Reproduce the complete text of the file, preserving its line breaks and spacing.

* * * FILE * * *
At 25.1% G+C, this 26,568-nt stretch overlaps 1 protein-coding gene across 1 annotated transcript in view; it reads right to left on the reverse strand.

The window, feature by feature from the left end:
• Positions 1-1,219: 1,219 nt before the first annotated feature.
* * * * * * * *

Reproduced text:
At 25.1% G+C, this 26,568-nt stretch overlaps 1 protein-coding gene across 1 annotated transcript in view; it reads right to left on the reverse strand.

The window, feature by feature from the left end:
• Positions 1-1,219: 1,219 nt before the first annotated feature.